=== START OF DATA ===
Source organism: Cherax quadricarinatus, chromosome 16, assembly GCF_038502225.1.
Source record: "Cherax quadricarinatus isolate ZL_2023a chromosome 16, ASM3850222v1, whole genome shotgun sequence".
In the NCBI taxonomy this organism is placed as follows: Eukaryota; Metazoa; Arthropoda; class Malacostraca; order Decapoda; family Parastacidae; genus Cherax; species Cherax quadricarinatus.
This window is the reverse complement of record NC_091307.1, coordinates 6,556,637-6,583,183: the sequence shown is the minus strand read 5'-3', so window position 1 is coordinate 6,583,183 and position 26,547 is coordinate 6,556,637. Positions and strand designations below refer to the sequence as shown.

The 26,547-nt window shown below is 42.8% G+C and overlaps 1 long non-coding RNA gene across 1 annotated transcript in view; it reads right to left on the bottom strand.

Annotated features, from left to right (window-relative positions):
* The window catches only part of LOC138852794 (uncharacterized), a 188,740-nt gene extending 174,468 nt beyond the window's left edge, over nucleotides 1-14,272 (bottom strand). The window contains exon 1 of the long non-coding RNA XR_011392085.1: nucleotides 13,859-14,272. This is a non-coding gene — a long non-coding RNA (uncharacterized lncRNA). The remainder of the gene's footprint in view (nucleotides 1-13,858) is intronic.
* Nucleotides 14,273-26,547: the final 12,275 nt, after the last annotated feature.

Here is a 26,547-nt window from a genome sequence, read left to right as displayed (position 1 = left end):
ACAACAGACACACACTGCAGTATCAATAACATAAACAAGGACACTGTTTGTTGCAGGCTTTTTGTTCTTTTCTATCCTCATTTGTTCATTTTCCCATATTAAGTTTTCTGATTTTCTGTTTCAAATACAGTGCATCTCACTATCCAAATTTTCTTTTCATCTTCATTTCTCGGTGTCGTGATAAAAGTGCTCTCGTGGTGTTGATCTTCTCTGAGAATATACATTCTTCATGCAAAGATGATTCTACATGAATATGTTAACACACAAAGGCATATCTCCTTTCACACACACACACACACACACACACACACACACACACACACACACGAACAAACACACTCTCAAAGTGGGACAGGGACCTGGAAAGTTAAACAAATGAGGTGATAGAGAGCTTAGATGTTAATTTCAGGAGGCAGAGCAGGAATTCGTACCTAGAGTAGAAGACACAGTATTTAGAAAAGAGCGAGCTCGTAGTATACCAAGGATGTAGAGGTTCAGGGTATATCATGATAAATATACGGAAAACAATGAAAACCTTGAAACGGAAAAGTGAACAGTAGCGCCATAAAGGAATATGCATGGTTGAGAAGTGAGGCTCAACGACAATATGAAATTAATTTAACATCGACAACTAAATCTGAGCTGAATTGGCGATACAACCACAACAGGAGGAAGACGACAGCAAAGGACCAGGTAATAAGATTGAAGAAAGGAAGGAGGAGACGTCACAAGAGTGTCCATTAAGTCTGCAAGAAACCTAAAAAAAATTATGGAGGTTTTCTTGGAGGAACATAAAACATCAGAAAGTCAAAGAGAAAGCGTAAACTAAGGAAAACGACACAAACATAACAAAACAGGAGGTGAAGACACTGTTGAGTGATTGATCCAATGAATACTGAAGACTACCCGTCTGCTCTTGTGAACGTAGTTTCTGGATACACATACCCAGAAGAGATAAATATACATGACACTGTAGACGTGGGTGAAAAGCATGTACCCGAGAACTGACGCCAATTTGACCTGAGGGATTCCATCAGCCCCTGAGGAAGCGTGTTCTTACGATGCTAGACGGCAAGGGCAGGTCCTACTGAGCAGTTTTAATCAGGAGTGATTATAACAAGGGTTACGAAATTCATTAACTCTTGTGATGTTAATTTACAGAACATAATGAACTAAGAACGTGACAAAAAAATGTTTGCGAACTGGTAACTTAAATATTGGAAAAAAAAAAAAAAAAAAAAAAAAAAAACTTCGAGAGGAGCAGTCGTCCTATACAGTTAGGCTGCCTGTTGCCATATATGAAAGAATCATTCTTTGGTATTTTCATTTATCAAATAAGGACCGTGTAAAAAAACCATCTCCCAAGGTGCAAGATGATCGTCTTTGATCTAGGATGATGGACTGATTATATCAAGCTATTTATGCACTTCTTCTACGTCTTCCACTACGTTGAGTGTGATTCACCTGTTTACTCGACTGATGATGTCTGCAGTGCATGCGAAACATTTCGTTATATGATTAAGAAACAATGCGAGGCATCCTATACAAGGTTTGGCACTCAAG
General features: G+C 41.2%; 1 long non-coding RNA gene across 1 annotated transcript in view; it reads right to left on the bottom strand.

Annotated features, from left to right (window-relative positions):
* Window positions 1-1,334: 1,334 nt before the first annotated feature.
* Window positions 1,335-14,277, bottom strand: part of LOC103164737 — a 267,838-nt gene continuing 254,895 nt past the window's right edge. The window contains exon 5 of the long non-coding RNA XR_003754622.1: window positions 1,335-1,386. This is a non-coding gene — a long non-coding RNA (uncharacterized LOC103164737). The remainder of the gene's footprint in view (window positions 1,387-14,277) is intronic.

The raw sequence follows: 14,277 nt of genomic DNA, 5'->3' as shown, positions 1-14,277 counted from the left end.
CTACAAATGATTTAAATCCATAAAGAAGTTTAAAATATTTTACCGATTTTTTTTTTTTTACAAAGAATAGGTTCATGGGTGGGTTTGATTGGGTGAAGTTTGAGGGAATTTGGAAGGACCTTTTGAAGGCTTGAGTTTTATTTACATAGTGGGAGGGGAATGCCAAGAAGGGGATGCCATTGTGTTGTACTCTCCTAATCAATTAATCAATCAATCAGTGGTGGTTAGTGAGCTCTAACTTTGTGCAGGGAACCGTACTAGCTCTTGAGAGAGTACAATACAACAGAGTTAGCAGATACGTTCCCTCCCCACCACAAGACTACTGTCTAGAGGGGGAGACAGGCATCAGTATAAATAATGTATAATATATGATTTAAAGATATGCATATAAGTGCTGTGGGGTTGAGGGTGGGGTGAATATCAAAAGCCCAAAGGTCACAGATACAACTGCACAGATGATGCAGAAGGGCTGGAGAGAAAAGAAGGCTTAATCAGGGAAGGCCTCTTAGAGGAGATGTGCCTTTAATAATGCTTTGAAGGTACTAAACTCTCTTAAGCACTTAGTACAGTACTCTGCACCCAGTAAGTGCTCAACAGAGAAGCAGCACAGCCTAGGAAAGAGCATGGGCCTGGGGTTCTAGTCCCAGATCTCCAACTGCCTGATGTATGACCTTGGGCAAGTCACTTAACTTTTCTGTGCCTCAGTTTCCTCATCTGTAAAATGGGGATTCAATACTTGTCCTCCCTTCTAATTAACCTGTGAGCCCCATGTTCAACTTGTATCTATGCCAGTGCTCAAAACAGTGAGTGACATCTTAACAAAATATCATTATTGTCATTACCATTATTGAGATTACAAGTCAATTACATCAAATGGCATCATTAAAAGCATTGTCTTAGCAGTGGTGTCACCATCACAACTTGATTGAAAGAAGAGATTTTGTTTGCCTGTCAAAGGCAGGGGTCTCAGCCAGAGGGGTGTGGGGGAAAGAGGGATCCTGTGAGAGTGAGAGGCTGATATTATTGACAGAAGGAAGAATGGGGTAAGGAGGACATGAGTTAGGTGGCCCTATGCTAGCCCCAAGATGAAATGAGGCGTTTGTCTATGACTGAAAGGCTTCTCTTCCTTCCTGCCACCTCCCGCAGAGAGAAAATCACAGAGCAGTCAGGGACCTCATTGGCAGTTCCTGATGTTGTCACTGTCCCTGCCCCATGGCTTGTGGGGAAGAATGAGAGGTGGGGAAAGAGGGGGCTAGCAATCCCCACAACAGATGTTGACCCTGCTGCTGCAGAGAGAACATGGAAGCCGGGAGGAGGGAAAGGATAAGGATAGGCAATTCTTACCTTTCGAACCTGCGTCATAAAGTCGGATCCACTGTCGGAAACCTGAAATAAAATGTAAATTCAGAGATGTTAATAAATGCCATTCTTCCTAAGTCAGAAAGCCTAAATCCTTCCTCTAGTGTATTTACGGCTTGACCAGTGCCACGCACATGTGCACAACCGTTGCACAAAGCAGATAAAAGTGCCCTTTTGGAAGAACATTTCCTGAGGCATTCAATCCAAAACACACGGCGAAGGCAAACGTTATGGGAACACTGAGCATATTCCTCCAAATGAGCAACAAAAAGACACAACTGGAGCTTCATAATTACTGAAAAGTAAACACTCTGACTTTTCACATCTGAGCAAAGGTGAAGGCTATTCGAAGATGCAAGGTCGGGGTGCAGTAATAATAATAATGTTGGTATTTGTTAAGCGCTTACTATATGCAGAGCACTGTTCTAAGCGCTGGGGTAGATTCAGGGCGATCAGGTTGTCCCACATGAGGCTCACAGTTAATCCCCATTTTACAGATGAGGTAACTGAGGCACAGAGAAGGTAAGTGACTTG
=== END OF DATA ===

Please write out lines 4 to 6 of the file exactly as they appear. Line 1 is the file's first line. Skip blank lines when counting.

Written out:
This window is the reverse complement of record NC_091307.1, coordinates 6,556,637-6,583,183: the sequence shown is the minus strand read 5'-3', so window position 1 is coordinate 6,583,183 and position 26,547 is coordinate 6,556,637. Positions and strand designations below refer to the sequence as shown.

The 26,547-nt window shown below is 42.8% G+C and overlaps 1 long non-coding RNA gene across 1 annotated transcript in view; it reads right to left on the bottom strand.

Annotated features, from left to right (window-relative positions):